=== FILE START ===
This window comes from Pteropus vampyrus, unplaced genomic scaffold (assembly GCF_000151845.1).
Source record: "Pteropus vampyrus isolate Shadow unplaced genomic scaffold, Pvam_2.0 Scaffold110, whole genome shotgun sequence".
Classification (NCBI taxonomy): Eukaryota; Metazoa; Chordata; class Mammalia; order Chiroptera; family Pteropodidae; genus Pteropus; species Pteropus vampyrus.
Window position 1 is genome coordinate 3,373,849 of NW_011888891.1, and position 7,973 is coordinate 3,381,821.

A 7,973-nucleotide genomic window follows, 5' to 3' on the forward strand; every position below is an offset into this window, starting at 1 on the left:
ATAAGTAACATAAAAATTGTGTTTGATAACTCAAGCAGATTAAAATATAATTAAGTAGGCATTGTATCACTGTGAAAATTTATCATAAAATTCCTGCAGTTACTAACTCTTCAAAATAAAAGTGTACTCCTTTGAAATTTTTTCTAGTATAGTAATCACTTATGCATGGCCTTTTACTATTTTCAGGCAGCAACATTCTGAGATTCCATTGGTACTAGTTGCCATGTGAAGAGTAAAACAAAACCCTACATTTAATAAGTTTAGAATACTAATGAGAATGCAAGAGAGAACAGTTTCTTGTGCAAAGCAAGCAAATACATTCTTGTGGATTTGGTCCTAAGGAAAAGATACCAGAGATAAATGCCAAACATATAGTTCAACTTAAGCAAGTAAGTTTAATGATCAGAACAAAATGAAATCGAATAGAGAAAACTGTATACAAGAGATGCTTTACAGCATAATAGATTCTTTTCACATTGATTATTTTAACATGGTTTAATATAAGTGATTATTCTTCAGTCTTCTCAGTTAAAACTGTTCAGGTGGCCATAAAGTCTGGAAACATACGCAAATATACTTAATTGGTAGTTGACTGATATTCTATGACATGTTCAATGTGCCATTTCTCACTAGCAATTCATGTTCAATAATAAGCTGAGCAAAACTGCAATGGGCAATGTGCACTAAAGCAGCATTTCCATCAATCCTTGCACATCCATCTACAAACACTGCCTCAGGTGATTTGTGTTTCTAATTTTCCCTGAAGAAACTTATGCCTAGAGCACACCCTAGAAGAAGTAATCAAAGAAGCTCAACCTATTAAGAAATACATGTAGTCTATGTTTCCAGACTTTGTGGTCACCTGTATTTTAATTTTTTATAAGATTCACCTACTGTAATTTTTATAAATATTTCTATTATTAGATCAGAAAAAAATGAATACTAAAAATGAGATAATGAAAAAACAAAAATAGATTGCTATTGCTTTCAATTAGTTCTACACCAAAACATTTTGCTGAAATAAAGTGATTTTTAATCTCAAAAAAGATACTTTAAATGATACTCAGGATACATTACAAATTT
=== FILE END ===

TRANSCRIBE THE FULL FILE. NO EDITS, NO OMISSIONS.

This window comes from Pteropus vampyrus, unplaced genomic scaffold (assembly GCF_000151845.1).
Source record: "Pteropus vampyrus isolate Shadow unplaced genomic scaffold, Pvam_2.0 Scaffold110, whole genome shotgun sequence".
Classification (NCBI taxonomy): Eukaryota; Metazoa; Chordata; class Mammalia; order Chiroptera; family Pteropodidae; genus Pteropus; species Pteropus vampyrus.
Window position 1 is genome coordinate 3,373,849 of NW_011888891.1, and position 7,973 is coordinate 3,381,821.

A 7,973-nucleotide genomic window follows, 5' to 3' on the forward strand; every position below is an offset into this window, starting at 1 on the left:
ATAAGTAACATAAAAATTGTGTTTGATAACTCAAGCAGATTAAAATATAATTAAGTAGGCATTGTATCACTGTGAAAATTTATCATAAAATTCCTGCAGTTACTAACTCTTCAAAATAAAAGTGTACTCCTTTGAAATTTTTTCTAGTATAGTAATCACTTATGCATGGCCTTTTACTATTTTCAGGCAGCAACATTCTGAGATTCCATTGGTACTAGTTGCCATGTGAAGAGTAAAACAAAACCCTACATTTAATAAGTTTAGAATACTAATGAGAATGCAAGAGAGAACAGTTTCTTGTGCAAAGCAAGCAAATACATTCTTGTGGATTTGGTCCTAAGGAAAAGATACCAGAGATAAATGCCAAACATATAGTTCAACTTAAGCAAGTAAGTTTAATGATCAGAACAAAATGAAATCGAATAGAGAAAACTGTATACAAGAGATGCTTTACAGCATAATAGATTCTTTTCACATTGATTATTTTAACATGGTTTAATATAAGTGATTATTCTTCAGTCTTCTCAGTTAAAACTGTTCAGGTGGCCATAAAGTCTGGAAACATACGCAAATATACTTAATTGGTAGTTGACTGATATTCTATGACATGTTCAATGTGCCATTTCTCACTAGCAATTCATGTTCAATAATAAGCTGAGCAAAACTGCAATGGGCAATGTGCACTAAAGCAGCATTTCCATCAATCCTTGCACATCCATCTACAAACACTGCCTCAGGTGATTTGTGTTTCTAATTTTCCCTGAAGAAACTTATGCCTAGAGCACACCCTAGAAGAAGTAATCAAAGAAGCTCAACCTATTAAGAAATACATGTAGTCTATGTTTCCAGACTTTGTGGTCACCTGTATTTTAATTTTTTATAAGATTCACCTACTGTAATTTTTATAAATATTTCTATTATTAGATCAGAAAAAAATGAATACTAAAAATGAGATAATGAAAAAACAAAAATAGATTGCTATTGCTTTCAATTAGTTCTACACCAAAACATTTTGCTGAAATAAAGTGATTTTTAATCTCAAAAAAGATACTTTAAATGATACTCAGGATACATTACAAATTT